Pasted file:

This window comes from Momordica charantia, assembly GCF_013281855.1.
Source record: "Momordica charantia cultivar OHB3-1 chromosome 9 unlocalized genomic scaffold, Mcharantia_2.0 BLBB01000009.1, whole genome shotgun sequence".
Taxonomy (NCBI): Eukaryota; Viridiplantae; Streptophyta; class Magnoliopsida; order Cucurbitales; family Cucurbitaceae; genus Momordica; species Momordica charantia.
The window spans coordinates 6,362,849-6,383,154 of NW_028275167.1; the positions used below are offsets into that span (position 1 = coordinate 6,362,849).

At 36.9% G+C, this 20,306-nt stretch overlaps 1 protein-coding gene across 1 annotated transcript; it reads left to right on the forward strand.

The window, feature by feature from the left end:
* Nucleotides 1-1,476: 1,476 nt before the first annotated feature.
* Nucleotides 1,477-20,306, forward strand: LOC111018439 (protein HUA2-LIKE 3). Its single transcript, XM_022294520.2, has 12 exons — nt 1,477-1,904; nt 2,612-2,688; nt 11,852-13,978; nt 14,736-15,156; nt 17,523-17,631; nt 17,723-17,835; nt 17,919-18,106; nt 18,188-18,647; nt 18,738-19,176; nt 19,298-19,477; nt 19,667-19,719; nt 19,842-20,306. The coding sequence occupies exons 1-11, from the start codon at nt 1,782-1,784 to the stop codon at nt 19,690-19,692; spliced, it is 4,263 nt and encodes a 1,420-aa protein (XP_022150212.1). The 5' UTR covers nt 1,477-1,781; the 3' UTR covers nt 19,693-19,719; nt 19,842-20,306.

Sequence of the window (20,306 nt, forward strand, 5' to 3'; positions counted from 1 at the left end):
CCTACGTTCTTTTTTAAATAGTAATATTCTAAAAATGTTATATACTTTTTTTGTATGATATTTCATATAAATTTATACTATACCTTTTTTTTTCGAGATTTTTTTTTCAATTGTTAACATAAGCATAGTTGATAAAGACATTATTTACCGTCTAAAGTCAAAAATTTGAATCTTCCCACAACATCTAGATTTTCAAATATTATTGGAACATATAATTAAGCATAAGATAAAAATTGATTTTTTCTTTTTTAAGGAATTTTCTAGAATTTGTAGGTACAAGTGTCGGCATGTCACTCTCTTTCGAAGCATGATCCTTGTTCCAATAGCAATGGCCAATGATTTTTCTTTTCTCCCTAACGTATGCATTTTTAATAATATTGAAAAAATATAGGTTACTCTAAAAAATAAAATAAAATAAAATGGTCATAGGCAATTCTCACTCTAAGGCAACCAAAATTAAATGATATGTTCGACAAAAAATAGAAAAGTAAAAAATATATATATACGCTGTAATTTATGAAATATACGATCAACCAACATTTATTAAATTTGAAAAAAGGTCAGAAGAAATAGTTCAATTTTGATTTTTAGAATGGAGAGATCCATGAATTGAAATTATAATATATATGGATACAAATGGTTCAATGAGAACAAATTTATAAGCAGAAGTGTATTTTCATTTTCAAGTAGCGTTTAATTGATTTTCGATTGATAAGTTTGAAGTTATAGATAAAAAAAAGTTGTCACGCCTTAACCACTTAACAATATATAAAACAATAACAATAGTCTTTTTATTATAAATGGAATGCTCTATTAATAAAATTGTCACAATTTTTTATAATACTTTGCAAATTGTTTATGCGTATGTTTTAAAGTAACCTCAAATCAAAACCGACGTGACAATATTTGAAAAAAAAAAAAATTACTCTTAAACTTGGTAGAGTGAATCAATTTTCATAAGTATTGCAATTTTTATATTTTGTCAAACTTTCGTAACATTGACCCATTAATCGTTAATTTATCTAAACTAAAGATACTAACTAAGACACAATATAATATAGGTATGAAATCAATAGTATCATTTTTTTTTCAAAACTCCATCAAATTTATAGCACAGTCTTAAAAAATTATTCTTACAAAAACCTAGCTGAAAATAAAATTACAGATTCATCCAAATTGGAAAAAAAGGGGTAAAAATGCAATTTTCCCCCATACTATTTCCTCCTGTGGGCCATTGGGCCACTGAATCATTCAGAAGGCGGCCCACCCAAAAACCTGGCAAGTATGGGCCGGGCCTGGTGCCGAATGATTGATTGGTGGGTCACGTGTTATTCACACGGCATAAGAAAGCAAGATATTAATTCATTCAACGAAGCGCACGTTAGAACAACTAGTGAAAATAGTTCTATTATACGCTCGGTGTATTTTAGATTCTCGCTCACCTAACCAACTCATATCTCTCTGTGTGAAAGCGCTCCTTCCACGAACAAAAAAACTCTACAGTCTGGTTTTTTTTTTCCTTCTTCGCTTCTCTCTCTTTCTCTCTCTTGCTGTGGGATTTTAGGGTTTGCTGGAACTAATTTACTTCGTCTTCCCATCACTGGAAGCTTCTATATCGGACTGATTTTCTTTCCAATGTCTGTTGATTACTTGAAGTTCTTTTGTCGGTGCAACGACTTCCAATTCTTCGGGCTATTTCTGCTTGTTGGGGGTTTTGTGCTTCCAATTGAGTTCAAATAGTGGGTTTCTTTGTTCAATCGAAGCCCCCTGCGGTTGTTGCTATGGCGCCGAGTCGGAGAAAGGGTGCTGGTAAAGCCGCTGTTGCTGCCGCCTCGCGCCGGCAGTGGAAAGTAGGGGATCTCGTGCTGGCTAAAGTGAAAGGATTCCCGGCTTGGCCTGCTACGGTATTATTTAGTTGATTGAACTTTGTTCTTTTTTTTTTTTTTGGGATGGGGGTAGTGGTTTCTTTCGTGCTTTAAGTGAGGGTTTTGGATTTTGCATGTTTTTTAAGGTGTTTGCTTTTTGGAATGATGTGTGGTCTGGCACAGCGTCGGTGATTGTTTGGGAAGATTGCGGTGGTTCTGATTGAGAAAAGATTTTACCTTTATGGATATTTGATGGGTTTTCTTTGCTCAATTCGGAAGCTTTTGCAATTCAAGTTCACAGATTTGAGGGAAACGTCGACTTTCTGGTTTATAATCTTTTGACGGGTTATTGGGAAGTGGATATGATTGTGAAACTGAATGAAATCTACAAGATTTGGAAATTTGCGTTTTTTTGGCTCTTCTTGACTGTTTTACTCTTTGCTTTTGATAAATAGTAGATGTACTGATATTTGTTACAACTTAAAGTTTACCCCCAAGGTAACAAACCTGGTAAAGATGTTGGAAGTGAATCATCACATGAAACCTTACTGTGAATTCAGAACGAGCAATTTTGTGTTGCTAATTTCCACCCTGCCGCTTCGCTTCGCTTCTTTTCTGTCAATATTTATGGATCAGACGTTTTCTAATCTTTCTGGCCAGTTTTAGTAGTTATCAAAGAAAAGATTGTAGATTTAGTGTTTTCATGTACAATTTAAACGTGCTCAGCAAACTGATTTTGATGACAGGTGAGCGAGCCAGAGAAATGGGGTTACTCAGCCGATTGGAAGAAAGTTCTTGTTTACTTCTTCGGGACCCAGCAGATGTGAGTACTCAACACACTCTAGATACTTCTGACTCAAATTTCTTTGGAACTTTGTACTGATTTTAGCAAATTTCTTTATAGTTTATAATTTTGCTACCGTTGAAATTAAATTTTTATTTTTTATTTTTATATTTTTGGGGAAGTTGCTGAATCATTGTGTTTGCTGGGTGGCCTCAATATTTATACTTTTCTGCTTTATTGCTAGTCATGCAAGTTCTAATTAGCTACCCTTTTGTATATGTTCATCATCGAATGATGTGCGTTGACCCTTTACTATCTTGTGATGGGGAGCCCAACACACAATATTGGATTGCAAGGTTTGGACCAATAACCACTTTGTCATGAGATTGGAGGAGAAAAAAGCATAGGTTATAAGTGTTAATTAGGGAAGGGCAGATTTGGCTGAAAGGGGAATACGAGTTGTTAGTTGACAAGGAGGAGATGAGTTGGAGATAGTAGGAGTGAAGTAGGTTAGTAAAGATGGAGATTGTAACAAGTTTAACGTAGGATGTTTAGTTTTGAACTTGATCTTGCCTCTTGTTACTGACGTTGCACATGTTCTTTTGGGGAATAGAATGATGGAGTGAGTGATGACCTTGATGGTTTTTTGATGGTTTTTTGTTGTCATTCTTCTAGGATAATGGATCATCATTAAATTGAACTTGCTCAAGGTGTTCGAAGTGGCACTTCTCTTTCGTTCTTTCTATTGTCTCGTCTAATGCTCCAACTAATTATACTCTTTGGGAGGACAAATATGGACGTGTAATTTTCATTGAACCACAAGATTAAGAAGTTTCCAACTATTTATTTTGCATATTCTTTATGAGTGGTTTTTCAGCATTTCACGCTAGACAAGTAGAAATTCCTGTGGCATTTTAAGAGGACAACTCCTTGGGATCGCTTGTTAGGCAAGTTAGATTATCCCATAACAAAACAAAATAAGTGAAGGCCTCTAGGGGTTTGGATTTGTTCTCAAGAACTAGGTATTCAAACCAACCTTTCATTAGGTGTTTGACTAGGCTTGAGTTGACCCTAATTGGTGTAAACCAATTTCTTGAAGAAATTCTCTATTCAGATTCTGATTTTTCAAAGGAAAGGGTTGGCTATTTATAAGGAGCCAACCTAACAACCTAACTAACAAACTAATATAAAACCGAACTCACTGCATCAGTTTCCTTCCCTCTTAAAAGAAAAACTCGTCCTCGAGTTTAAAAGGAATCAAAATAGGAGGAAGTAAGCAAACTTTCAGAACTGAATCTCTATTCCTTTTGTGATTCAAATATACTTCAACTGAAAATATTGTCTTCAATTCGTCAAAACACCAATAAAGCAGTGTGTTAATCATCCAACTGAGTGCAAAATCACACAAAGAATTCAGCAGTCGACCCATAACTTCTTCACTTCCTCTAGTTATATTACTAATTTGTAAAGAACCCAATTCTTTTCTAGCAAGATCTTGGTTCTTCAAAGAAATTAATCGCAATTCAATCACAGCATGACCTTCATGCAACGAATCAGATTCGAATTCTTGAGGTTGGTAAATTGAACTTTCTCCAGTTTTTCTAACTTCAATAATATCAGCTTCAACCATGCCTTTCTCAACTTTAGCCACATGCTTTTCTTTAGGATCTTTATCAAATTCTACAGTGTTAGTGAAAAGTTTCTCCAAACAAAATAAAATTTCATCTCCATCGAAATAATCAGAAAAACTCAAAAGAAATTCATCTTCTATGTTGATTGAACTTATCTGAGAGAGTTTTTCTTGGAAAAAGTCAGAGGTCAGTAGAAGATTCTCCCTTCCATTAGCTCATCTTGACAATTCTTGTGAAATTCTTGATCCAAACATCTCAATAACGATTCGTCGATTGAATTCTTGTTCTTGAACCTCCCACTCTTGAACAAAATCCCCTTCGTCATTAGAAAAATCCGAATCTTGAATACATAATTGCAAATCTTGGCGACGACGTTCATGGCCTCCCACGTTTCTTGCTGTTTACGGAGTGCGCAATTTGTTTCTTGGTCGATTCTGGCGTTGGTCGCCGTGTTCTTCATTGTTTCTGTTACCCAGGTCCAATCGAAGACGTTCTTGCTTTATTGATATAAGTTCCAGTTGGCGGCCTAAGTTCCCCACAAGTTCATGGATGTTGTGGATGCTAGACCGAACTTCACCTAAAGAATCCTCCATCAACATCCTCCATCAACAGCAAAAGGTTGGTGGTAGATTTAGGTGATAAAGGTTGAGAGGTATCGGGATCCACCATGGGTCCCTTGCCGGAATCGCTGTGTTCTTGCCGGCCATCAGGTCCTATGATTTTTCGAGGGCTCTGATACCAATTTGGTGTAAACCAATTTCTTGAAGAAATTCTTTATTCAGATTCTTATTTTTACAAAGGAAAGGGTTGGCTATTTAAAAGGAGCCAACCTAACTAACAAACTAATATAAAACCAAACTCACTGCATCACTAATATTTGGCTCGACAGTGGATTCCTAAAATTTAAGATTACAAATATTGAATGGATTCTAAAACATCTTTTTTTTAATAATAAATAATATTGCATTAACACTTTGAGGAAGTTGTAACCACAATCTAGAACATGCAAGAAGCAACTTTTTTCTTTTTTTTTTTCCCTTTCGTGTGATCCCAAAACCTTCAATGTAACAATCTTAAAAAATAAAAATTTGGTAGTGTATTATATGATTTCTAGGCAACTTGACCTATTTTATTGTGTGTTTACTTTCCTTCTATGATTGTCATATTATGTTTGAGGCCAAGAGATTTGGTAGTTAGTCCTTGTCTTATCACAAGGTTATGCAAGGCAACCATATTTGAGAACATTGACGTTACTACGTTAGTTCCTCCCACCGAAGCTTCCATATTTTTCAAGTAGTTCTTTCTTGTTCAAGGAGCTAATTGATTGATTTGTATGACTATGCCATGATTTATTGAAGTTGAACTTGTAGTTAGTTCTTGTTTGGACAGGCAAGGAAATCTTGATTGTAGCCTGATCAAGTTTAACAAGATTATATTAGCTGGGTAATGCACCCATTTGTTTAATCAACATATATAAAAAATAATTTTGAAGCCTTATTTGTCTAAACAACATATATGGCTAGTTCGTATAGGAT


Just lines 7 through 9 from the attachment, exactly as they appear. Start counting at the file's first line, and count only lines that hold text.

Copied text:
* Nucleotides 1-1,476: 1,476 nt before the first annotated feature.
* Nucleotides 1,477-20,306, forward strand: LOC111018439 (protein HUA2-LIKE 3). Its single transcript, XM_022294520.2, has 12 exons — nt 1,477-1,904; nt 2,612-2,688; nt 11,852-13,978; nt 14,736-15,156; nt 17,523-17,631; nt 17,723-17,835; nt 17,919-18,106; nt 18,188-18,647; nt 18,738-19,176; nt 19,298-19,477; nt 19,667-19,719; nt 19,842-20,306. The coding sequence occupies exons 1-11, from the start codon at nt 1,782-1,784 to the stop codon at nt 19,690-19,692; spliced, it is 4,263 nt and encodes a 1,420-aa protein (XP_022150212.1). The 5' UTR covers nt 1,477-1,781; the 3' UTR covers nt 19,693-19,719; nt 19,842-20,306.

Sequence of the window (20,306 nt, forward strand, 5' to 3'; positions counted from 1 at the left end):